Date of Award
Doctor of Philosophy
Geological and Environmental Sciences
Dr. Ronald Chase
Dr. Duane Hampton
Dr. R. V. Krishnamurthy
Dr. Alan Kehew
The objectives of this study were twofold: ( 1) to examine the well-exposed, basement core of the Royal Gorge arch as a large-scale, field test of ground water flow through a fractured, crystalline, aquifer system; and (2) to devise a method to more accurately determine the direction of maximum aperture of a fractured aquifer through structural and hydrogeologic analysis.
The recognition of a preferred direction of maximum aperture in a fractured aquifer remains an important hydrogeologic consideration because flow through a fracture is proportional to the cube of the aperture width. Previous studies of hydraulic directions using fracture orientation techniques have met with varying degrees of success as many of the systems were complicated by multiple deformations, making the maximum stress direction, and corresponding maximum aperture direction, difficult to decipher.
Fracture orientations, fracture spacing, and other indicators of brittle deformation were collected at 565 outcrops within the basement core of Royal Gorge arch, and in the overlying sedimentary units. Over 500 foliation and bedding orientations were analyzed via stereographic projection, dividing the uplift into 10 homogeneous, structural domains. Arrays of slickensides were examined in each domain, resulting in determination of the stress field which caused the last episode of brittle deformation. The orientation of extension fracturing, and corresponding maximum hydraulic conductivity, was then defined in each domain. Fifty water samples were collected and analyzed for stable isotopic signature, hydrogeochemical parameters, and ground water quality. Water well, spring, stream, isotopic, and hydrogeochemical data were used to define the water table surface within the aquifer and to define flow directions.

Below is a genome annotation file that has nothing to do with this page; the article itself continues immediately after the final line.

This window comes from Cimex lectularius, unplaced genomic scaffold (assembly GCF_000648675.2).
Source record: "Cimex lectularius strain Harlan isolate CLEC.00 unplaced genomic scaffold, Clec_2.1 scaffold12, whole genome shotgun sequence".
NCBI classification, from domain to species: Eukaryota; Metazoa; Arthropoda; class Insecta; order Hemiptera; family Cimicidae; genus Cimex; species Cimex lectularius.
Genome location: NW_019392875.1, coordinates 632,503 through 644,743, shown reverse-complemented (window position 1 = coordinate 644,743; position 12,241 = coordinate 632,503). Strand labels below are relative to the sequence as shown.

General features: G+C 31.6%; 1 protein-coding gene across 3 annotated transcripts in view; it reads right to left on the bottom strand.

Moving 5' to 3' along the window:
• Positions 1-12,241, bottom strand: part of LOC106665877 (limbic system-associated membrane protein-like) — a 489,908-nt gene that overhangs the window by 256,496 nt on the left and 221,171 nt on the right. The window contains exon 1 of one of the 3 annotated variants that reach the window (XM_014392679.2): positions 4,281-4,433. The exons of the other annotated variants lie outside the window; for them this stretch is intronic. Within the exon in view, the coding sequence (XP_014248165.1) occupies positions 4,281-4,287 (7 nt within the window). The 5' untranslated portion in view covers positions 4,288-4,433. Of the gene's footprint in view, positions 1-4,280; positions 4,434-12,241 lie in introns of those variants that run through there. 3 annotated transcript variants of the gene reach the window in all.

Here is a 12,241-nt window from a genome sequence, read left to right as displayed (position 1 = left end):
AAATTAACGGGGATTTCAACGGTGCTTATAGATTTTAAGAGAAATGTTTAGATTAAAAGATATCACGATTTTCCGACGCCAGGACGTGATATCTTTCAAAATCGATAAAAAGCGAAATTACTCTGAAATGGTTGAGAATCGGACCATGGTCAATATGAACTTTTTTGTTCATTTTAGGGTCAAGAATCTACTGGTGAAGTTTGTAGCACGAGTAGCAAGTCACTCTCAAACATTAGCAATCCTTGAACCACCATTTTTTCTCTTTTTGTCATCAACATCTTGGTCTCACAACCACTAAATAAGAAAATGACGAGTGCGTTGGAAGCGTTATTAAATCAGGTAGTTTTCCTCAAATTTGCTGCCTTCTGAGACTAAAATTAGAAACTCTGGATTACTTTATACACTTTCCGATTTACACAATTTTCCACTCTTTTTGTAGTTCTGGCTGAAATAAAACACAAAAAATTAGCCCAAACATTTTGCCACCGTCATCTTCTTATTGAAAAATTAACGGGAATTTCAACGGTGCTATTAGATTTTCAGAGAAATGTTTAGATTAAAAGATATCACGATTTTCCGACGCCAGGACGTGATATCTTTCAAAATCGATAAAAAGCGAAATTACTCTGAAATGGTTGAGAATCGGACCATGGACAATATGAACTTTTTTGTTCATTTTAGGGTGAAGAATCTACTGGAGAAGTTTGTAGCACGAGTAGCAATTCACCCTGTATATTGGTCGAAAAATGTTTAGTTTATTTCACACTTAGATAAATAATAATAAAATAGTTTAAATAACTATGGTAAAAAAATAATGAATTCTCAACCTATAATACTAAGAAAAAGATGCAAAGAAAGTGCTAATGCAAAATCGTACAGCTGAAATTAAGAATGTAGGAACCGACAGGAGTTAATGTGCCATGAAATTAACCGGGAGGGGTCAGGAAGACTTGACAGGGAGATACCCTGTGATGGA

Results indicate that fracture orientation, fracture spacing, and the direction of maximum stress depend strongly on pre-existing basement fabric orientation and lithology. Ground water flow lines generally trend S 45-70 W, nearly identical to the direction of maximum stress interpreted for Laramide time. This direction also parallels the elevation gradient of the arch. All isotopic, hydrogeochemical, and potentiometric data are consistant with the interpretation that ground water is preferentially migrating along fractures parallel to the last operative direction of maximum stress.
Clarey, Timothy L., "Ground Water Movement Through the Highly-Fractured Crystalline Core of a Large-Scale, Foreland Uplift, Roy Al Gorge Arch, South-Central Colorado" (1996). Dissertations. 3391.